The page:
McKay, Nellie Yvonne
Nellie Yvonne McKay
Nellie Yvonne McKay "was the central figure in the establishing of black women's studies as a presence in academic and intellectual life," declared Craig Werner, her colleague at the University of Wisconsin at Madison, to the New York Times. Known among her colleagues for her intellect, she did not focus on winning personal accolades, although she garnered many during her career. "She could have been an academic superstar," Werner told Barbara Wolff reporting for the University of Wisconsin-Madison Web site at the time of McKay's death. "She chose instead to build a community."
Used Education to Escape Poverty
Nellie Yvonne Reynolds was born to Jamaican parents and raised in the Harlem district of New York City. She kept the details of her age private, but her friends and colleagues estimated she was most likely born in the late 1930s or early 1940s. She and her two sisters grew up knowing poverty and racial discrimination. McKay explained to Contemporary Black Biography (CBB) that "education was their religion"—their way out of difficulty, their way to dignity. While her two sisters chose to go into banking and teaching in a public school, McKay chose to become a part of academic life.
"Mom taught us all to read before ever going to school. Our only job as kids was to go to school," McKay told CBB. "Mom and Dad provided enough so that that was all we had to do. We never got caught up in other distractions, not even TV. We stayed home and read books aloud to each other, and on our own. To this day we all collect books." While her entire family were avid readers and collectors of books, it was McKay who went on to major in English literature and make a career of it.
From the time she was a little girl, Nellie McKay had always wanted to teach. But she had imagined herself teaching at the kindergarten level, not in college. Her ability to teach higher education was confirmed by two college professors, Michael Cooper (in English, a Shakespeare scholar) and John McDermott (in Philosophy, a William James scholar). Both men took her under their wing and encouraged her to give wings to others. "I could have come out a Philosophy major," she told CBB, "but then I couldn't teach English. I declared my major when I figured an English major could always teach philosophy." She earned her master's degree at Harvard in 1971 and a doctorate in 1977. She majored in English and American Literature, and spent the rest of her life immersed in teaching at the college and university level.
Inspired by Civil Rights Movement
McKay might not have ended up specializing in African American literature and women's studies if it were not for two traumatic events in her formative years in college. A race riot during her junior year at Queens College opened her eyes to the problem of racial injustice. She came to better understand the struggle for equality when 100 Blacks from the Bronx came on campus in the fall of 1967 to stir things up and mobilize student support for the civil rights movement. McKay started out as a Shakespearean English major, but the civil rights movement jolted her out of her apathy about race. "Before then I never quite understood how terrible and serious the race problem was, how it penetrated all of society, not just individual hearts," McKay recalled to CBB.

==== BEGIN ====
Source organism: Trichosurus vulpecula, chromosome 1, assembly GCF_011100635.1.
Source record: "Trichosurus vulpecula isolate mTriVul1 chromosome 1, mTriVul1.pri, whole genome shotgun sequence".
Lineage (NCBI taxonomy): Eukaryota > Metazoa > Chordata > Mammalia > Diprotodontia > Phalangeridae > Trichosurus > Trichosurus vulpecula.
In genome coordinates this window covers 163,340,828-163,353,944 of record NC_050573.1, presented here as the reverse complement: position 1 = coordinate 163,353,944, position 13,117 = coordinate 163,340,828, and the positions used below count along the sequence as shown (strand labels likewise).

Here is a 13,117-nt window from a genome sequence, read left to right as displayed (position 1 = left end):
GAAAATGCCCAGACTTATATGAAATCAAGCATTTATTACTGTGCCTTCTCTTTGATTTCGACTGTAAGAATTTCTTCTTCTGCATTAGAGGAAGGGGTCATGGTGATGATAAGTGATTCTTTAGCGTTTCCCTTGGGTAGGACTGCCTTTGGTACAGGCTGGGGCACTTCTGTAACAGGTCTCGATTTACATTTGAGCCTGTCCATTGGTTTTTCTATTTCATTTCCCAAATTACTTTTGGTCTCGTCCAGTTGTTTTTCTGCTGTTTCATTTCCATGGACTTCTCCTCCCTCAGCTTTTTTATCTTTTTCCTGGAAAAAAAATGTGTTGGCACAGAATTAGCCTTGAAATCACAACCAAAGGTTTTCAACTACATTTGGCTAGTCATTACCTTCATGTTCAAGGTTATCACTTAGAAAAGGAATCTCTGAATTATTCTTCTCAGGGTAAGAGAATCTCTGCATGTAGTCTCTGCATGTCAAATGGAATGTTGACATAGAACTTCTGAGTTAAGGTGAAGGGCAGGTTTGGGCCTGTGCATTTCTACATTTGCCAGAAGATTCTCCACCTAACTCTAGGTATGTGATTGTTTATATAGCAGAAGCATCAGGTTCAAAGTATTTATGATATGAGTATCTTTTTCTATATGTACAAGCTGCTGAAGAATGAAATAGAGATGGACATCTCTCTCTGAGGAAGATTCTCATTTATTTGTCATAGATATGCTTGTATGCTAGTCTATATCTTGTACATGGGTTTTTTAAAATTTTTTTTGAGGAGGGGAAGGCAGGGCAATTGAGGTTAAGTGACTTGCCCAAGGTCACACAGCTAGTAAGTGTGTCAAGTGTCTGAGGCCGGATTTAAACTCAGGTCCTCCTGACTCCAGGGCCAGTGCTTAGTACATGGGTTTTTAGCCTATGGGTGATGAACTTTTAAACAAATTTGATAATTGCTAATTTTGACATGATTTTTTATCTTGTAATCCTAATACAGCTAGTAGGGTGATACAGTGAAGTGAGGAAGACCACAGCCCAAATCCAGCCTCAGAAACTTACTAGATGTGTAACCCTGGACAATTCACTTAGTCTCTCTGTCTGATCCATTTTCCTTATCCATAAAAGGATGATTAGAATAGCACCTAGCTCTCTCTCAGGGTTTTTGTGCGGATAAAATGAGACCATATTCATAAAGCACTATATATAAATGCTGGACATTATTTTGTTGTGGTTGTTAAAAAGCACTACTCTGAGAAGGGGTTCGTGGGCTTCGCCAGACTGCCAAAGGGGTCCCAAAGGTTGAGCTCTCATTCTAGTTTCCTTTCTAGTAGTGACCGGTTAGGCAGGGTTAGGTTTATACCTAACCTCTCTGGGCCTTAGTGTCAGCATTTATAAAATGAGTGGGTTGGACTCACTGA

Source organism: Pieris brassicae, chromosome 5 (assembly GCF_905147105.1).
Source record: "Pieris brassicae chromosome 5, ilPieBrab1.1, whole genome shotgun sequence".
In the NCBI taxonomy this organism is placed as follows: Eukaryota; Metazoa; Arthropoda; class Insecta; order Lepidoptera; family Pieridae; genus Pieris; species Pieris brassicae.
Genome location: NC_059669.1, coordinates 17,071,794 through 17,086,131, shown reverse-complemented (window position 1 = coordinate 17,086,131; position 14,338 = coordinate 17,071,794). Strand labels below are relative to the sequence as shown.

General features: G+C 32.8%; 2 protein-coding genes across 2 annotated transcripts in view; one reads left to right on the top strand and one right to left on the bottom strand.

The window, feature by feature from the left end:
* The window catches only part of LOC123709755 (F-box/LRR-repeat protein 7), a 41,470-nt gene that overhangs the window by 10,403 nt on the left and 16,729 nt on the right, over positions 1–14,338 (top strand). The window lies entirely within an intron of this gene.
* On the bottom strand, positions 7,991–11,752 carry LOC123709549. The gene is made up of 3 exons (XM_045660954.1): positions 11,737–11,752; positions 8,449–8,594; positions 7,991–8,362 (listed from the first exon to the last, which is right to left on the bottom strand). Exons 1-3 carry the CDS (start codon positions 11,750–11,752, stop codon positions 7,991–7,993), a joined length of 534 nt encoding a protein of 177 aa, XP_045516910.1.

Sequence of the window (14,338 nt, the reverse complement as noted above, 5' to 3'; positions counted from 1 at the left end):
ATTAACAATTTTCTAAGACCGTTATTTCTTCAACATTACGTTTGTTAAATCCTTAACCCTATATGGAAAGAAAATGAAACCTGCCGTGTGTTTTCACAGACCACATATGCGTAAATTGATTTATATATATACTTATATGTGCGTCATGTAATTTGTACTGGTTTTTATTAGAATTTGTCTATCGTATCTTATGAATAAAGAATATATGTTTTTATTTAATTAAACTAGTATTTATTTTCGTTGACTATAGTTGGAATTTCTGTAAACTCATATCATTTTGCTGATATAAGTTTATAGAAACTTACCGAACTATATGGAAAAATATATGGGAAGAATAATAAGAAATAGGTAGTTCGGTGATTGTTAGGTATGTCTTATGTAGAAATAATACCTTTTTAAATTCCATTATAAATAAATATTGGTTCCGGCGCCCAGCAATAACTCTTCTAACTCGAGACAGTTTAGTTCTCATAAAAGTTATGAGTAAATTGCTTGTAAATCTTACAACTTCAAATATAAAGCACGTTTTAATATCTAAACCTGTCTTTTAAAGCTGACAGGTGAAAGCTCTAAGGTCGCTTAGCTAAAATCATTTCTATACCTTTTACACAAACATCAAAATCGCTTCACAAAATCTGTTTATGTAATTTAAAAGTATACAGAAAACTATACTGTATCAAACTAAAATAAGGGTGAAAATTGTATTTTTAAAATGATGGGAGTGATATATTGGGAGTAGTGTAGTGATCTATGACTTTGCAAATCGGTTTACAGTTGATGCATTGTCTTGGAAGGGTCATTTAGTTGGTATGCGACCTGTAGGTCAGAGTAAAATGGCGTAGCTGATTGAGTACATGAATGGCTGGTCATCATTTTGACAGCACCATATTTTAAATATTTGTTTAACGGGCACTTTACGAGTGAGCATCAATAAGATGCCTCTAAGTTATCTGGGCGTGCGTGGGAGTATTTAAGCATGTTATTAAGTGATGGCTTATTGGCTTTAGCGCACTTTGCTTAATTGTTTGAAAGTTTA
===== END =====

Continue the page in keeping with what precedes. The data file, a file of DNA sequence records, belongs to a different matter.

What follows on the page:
The other consciousness-raising, career-shifting experience happened to McKay while studying at Harvard University in the early 1970s. As she told the story, "Back then, Harvard was not a very hospitable place for the handful of women or minorities who were allowed in. Admitting a few Blacks was a self-protective and self-congratulatory gesture. Others, especially white males, didn't think we really belonged there. Harvard took the cream of the crop but did not want too many Blacks, which would upset the institution." McKay kept her eyes open and learned a lot at Harvard.
McKay outlasted her white peers at the university. As she shared with CBB, "The attrition rate, once you got in, was much higher for whites than for Blacks. The rich white folk could just go home and find someplace else to go or something else to do; their family would still support them, no matter what. But we had no choice. How do you go home and tell your grandma, who knew the value of hard work and had just spent her life savings to get you into college, that you found college life 'hard'? You can't! You just stuck it out." Thanks to her parents' abiding belief in her unlimited potential, McKay was able to persevere beyond these racial underpinnings at Harvard, earning her Ph.D. in English and American literature. Her doctoral thesis, on the Black male and modernist writer Eugene Toomer, was published in 1984 as her first book, Jean Toomer, Artist: A Study of His Literary Life and Work, 1894–1936.
Found Life's Work in Teaching
Simmons, a small, all-women's college in the Boston area, gave McKay her first full-time, long-term teaching position in 1973. Simmons was, and still is, noted for educating working class women committed to earning a living in traditionally female professions (nursing, grade school teaching, etc.). The school stood in contrast with rest of the "Seven Sister Schools" in New England, (Barnard, Mount Holyoke, Pembroke, Radcliffe, Smith, Wellesley), which were largely dedicated to teaching the "daughters of the rich and the intelligentsia," according to McKay. Always committed to helping others, McKay chose to dedicate herself to giving wings to working class women who shared her roots and aspirations during her five years at Simmons.
At a Glance …
Born Nellie Yvonne Reynolds, c. 1930s or 1940s, in the Harlem district of New York City; died on January 22, 2006; daughter of West Jamaican parents Harry Reynolds (a postal worker and taxi driver) and Nellie Robertson (a homemaker); divorced; children: Patricia, Harry. Education: BA (cum laude with honors), Queens College, CUNY, 1969; Harvard University, MA, 1971, PhD, 1977.
Career: Assistant professor of English and American Literature, Simmons College, 1973–78; professor, UW-Madison, 1984–2006; department chair, African American studies, UW-Madison, 1994–97; advisory board, Black American Literature Forum, 1986–92; editorial board, Genders: A Journal on Sexuality and Gender in Literature, Art, Film, and History, 1987–90; editorial board, American Literary History, 1987–2006; associate editor, African American Review, 1992–2006.